The outcomes of trade deals may have a big role in defining UK farm subsidies after the country's split from the European Union, Wynnstay chief executive Ken Greetham said.
The extent to which UK farmers, who received an estimated E3.1bn ($3.5bn) in direct subsidies from the EU last year, receive support when the country quits the bloc may depend on "levelling the playing field" in international trade, Mr Greetham told Agrimoney.com.
If the string of deals the government seals, on leaving the EU, agree tariffs on trade which question whether UK produce is "commercially viable", farmers may see the dynamics "balanced by subsidies", he said.
He highlighted that the average tariff on EU food imports, for instance, was 12%, although this varied widely by commodity.
Indeed, keeping agriculture on a firm financial footing was likely to be a key priority for politicians, who have termed the sector as being of "strategic importance", Mr Greetham said.
The ruling Conservative party, in its manifesto ahead of last year's general elections, pledged a 25-year food and farming strategy.
And George Eustice, farm minister, last year pledged action to reverse a fall in the UK's self-sufficiency in food, which has dropped to 60%, from 78%, in the past 30 years.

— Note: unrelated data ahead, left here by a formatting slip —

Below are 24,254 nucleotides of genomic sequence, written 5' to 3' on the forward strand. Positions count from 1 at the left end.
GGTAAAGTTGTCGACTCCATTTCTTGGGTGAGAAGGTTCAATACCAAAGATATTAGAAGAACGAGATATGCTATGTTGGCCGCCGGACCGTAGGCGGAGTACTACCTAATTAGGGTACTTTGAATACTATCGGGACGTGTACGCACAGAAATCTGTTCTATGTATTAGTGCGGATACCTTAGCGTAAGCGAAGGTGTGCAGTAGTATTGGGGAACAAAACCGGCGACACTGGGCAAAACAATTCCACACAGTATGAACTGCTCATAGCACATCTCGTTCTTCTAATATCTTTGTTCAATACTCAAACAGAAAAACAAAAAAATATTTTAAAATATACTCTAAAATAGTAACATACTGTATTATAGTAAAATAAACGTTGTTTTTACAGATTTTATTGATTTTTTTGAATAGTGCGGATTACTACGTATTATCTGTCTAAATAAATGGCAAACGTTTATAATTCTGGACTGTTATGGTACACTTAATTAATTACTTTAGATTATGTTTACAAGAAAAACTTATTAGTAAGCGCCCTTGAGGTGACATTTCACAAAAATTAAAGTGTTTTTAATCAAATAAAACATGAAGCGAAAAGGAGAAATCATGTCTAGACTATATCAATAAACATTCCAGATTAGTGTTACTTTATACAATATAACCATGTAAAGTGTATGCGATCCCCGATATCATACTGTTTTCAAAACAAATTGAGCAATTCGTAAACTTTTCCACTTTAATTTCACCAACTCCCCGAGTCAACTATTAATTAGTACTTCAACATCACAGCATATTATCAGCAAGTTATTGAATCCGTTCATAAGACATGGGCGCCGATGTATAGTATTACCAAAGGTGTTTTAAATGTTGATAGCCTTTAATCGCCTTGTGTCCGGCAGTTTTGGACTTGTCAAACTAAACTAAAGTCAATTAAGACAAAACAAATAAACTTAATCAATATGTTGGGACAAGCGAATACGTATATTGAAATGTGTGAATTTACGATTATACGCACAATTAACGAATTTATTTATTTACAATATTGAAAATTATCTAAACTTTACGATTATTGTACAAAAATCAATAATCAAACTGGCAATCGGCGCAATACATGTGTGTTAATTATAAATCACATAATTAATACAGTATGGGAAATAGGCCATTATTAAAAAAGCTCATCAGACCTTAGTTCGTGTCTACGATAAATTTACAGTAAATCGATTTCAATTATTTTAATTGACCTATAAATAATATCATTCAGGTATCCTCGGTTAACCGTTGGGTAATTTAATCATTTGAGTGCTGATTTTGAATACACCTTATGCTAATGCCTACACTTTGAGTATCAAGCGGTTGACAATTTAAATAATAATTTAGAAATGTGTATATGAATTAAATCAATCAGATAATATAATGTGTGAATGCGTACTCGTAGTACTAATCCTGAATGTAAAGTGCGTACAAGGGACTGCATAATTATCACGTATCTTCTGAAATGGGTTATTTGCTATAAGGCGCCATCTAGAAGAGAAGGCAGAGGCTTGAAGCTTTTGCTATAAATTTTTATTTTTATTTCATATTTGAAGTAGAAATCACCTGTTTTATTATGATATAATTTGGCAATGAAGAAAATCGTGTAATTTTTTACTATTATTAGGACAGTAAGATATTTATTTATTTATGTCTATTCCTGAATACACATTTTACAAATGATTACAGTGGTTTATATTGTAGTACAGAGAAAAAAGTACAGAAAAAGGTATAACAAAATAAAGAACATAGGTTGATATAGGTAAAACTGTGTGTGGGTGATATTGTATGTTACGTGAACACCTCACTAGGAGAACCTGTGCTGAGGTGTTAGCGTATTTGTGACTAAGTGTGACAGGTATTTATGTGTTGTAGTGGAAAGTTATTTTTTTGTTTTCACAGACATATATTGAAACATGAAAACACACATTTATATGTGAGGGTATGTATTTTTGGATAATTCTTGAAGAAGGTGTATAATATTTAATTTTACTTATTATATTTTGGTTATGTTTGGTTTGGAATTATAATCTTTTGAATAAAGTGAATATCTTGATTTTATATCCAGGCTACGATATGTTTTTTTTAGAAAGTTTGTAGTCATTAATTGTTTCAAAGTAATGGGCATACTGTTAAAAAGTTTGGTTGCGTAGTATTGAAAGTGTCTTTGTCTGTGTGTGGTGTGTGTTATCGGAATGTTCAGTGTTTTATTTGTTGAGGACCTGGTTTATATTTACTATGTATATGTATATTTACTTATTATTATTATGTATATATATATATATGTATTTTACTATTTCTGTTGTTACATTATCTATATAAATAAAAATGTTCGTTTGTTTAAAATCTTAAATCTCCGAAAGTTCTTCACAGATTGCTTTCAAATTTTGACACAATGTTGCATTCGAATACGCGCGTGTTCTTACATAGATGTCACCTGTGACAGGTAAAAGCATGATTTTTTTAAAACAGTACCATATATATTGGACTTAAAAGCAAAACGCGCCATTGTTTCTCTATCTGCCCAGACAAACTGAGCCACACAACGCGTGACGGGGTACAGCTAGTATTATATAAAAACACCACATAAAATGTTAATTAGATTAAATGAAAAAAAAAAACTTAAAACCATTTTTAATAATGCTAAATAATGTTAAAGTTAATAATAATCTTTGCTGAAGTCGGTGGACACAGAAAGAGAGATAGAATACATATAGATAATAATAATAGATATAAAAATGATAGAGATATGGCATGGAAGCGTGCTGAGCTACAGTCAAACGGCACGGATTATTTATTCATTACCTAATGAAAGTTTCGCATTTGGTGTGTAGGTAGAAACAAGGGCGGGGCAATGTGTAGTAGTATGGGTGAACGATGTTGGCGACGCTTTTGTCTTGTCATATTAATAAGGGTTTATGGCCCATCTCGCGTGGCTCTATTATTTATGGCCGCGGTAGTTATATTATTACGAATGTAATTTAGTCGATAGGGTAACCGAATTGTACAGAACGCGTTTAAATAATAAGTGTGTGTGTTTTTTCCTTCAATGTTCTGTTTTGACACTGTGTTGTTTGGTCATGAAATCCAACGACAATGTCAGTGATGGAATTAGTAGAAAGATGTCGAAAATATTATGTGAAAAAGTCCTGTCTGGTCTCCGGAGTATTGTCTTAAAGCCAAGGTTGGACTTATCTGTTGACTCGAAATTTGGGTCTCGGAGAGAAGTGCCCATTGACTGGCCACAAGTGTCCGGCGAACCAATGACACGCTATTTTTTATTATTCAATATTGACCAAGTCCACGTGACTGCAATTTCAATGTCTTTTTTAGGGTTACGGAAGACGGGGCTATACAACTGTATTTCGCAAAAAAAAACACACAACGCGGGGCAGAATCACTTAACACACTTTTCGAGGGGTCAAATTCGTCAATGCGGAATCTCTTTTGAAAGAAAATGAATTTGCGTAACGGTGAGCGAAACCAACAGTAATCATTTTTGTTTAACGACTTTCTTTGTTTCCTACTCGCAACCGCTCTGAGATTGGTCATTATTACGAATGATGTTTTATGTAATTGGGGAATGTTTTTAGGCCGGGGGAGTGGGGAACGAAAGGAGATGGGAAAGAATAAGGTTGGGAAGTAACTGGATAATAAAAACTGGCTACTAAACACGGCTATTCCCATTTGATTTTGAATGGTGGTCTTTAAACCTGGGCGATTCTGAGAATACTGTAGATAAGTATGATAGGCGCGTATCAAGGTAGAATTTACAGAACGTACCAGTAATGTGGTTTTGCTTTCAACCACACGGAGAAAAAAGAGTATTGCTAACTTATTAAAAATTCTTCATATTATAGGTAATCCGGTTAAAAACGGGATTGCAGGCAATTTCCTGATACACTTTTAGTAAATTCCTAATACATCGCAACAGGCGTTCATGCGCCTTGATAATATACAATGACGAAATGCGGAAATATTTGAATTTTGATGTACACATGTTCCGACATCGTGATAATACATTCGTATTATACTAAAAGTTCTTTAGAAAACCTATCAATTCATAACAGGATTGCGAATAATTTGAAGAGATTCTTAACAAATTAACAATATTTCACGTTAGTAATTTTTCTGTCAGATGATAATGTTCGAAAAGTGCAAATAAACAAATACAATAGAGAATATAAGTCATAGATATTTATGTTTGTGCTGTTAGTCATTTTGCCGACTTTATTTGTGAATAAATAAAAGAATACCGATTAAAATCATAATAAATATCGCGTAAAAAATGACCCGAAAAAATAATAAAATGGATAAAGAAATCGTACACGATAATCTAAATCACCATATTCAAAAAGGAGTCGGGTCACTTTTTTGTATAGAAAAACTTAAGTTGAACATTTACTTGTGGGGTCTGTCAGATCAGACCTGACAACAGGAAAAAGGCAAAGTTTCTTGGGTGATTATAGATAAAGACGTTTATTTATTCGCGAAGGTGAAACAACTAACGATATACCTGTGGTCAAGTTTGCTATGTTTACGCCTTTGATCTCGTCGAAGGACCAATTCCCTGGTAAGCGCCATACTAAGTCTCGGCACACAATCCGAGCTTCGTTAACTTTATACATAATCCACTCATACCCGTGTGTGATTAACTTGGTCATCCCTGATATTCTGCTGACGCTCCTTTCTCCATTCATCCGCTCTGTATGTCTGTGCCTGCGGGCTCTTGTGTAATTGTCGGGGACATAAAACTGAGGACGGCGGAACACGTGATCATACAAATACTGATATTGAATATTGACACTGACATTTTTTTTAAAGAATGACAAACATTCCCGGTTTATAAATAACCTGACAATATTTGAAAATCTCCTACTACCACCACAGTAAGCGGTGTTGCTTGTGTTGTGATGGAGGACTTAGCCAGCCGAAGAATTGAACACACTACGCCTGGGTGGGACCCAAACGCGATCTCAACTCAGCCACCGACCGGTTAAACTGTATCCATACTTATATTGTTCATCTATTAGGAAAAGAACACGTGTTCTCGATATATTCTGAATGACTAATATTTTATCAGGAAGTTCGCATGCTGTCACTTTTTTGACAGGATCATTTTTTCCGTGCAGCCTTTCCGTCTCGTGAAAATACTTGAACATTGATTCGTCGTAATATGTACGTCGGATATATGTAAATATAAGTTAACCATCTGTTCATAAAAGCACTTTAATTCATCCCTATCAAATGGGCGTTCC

The need to support UK tourism, and the rural economy, would also play a part in subsidy policy, Mr Greetham said.
However, he cautioned that the allocation of "where subsidies go may vary, for example between big and small farms," with many commentators foreseeing a retreat in support for large enterprises.
The comments followed a statement from Wynnstay, as it unveiled a drop in half-year profits, that it took "a positive view of prospects for UK agriculture".
While the prospect of a farm subsidy shake-up "bring uncertainty, the industry expects some degree of financial support to continue, given the sector's strategic importance", the group said.
"As the exit agreement and new trade deals are negotiated, the UK will remain an efficient producer of agricultural products to the domestic and world markets."
By Mike Verdin